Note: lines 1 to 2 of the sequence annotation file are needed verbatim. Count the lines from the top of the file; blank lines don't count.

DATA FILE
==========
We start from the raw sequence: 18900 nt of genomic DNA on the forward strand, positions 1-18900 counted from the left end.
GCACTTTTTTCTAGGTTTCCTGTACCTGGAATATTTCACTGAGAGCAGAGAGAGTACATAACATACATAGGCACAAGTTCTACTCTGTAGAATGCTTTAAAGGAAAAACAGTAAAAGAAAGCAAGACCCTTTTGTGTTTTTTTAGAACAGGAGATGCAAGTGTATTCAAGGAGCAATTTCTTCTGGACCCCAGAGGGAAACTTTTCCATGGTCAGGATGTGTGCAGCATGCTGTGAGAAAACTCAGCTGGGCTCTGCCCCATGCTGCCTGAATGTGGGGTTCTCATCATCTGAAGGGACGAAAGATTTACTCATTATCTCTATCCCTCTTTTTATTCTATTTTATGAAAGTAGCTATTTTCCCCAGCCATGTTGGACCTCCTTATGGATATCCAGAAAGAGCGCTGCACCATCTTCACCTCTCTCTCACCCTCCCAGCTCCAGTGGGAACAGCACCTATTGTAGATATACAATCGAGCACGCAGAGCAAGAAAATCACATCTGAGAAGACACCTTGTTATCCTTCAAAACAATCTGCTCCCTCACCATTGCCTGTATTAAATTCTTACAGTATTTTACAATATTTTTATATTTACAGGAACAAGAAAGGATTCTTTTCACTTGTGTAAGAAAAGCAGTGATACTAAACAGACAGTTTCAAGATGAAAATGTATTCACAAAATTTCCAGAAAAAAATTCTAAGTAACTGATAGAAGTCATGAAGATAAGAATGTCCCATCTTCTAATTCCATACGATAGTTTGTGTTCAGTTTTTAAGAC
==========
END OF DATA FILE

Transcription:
We start from the raw sequence: 18900 nt of genomic DNA on the forward strand, positions 1-18900 counted from the left end.
GCACTTTTTTCTAGGTTTCCTGTACCTGGAATATTTCACTGAGAGCAGAGAGAGTACATAACATACATAGGCACAAGTTCTACTCTGTAGAATGCTTTAAAGGAAAAACAGTAAAAGAAAGCAAGACCCTTTTGTGTTTTTTTAGAACAGGAGATGCAAGTGTATTCAAGGAGCAATTTCTTCTGGACCCCAGAGGGAAACTTTTCCATGGTCAGGATGTGTGCAGCATGCTGTGAGAAAACTCAGCTGGGCTCTGCCCCATGCTGCCTGAATGTGGGGTTCTCATCATCTGAAGGGACGAAAGATTTACTCATTATCTCTATCCCTCTTTTTATTCTATTTTATGAAAGTAGCTATTTTCCCCAGCCATGTTGGACCTCCTTATGGATATCCAGAAAGAGCGCTGCACCATCTTCACCTCTCTCTCACCCTCCCAGCTCCAGTGGGAACAGCACCTATTGTAGATATACAATCGAGCACGCAGAGCAAGAAAATCACATCTGAGAAGACACCTTGTTATCCTTCAAAACAATCTGCTCCCTCACCATTGCCTGTATTAAATTCTTACAGTATTTTACAATATTTTTATATTTACAGGAACAAGAAAGGATTCTTTTCACTTGTGTAAGAAAAGCAGTGATACTAAACAGACAGTTTCAAGATGAAAATGTATTCACAAAATTTCCAGAAAAAAATTCTAAGTAACTGATAGAAGTCATGAAGATAAGAATGTCCCATCTTCTAATTCCATACGATAGTTTGTGTTCAGTTTTTAAGAC